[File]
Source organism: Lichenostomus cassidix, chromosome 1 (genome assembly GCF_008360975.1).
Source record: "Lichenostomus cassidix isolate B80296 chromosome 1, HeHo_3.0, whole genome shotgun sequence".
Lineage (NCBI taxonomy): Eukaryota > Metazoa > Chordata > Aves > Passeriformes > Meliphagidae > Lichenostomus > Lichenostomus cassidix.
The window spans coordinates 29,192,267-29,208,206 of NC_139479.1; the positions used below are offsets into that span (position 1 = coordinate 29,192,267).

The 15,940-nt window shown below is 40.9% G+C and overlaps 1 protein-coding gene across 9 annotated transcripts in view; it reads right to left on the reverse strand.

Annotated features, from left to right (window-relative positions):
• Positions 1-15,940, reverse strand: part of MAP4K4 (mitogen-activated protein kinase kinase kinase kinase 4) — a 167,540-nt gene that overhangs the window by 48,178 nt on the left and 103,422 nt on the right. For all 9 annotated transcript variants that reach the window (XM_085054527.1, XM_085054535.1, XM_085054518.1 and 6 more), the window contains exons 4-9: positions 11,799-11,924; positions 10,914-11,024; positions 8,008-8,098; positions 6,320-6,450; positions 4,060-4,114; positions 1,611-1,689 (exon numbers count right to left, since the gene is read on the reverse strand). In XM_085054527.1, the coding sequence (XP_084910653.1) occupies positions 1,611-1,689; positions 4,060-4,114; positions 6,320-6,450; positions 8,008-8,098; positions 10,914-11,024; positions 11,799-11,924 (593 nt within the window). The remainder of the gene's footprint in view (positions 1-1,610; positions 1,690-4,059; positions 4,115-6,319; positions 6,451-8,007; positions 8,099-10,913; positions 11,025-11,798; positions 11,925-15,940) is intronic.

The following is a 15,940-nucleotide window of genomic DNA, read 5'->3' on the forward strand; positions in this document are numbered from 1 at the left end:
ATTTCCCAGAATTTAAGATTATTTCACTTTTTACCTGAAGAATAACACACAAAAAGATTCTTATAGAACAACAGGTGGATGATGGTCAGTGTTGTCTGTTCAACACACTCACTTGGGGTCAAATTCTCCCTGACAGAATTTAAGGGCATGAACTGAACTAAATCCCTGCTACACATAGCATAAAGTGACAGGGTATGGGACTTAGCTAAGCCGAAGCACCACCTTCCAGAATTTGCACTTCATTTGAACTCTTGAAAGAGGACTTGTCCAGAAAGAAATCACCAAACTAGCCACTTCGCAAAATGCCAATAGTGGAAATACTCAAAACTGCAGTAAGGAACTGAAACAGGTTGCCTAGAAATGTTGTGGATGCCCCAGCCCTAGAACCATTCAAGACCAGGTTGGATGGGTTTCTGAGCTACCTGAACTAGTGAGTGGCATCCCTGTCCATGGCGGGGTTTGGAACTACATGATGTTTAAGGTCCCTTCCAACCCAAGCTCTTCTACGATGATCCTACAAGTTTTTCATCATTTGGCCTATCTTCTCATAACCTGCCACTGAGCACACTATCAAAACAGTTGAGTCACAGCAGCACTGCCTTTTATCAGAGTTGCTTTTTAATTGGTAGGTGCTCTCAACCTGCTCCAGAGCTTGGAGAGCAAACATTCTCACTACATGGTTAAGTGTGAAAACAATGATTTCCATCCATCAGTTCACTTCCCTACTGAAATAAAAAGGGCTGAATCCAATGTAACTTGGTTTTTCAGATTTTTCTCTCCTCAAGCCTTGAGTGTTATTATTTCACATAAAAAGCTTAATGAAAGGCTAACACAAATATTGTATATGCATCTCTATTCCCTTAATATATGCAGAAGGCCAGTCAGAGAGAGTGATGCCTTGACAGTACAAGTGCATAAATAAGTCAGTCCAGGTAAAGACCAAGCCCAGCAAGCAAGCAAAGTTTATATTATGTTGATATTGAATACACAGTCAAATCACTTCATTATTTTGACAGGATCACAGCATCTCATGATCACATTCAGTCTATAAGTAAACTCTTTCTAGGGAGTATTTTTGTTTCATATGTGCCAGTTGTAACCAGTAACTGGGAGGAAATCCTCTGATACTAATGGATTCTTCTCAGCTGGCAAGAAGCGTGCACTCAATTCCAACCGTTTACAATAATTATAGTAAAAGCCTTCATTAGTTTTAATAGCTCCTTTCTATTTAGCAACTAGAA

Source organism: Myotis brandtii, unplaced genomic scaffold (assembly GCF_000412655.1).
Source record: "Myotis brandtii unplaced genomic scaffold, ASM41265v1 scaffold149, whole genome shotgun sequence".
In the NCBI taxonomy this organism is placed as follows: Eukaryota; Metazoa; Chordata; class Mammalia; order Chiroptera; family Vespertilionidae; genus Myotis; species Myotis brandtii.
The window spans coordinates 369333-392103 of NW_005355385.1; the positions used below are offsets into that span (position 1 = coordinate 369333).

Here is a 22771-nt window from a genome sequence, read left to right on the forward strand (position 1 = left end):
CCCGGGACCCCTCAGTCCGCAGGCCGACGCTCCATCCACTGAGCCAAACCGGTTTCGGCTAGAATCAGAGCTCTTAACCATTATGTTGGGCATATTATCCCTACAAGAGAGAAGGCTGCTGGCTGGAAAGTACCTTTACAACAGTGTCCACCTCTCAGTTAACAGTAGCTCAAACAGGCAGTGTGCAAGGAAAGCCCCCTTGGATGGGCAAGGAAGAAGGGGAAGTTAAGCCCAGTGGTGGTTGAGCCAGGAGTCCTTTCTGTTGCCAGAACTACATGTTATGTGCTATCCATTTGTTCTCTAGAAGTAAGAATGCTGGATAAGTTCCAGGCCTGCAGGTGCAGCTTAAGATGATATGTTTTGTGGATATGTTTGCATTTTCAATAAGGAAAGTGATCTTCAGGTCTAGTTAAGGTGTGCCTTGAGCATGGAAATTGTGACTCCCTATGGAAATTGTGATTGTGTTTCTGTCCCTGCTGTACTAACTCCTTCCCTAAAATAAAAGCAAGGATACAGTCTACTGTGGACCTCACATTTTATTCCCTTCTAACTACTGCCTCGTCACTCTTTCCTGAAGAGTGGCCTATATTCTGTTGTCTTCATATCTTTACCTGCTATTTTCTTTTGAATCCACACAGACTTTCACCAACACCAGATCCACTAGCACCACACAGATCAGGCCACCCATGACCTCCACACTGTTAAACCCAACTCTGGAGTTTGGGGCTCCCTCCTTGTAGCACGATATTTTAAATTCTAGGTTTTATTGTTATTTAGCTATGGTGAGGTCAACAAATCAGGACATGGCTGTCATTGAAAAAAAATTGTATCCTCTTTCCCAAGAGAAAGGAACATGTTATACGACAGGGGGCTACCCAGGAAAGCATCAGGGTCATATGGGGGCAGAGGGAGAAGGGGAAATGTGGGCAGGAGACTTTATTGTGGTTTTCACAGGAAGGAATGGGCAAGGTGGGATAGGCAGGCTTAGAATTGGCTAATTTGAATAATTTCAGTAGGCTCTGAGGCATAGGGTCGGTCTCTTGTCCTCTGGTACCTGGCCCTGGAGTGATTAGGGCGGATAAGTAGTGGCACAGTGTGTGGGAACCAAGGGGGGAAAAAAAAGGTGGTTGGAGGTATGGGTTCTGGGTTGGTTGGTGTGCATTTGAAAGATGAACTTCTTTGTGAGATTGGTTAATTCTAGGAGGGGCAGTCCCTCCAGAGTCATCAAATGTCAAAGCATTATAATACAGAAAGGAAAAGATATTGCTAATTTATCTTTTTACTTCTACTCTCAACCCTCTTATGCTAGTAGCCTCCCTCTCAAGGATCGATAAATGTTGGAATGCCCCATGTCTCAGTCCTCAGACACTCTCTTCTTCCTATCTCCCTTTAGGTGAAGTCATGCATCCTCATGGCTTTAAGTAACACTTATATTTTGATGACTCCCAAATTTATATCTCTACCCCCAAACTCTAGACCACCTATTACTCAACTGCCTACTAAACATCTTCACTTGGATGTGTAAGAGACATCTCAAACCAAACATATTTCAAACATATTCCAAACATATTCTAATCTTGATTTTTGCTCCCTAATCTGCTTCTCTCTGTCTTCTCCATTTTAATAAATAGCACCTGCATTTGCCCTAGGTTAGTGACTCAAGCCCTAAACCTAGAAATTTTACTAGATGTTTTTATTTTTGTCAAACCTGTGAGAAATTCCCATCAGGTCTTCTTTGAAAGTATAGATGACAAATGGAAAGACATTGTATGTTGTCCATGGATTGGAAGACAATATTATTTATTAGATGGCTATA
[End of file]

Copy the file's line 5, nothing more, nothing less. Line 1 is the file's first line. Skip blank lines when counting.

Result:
The 15,940-nt window shown below is 40.9% G+C and overlaps 1 protein-coding gene across 9 annotated transcripts in view; it reads right to left on the reverse strand.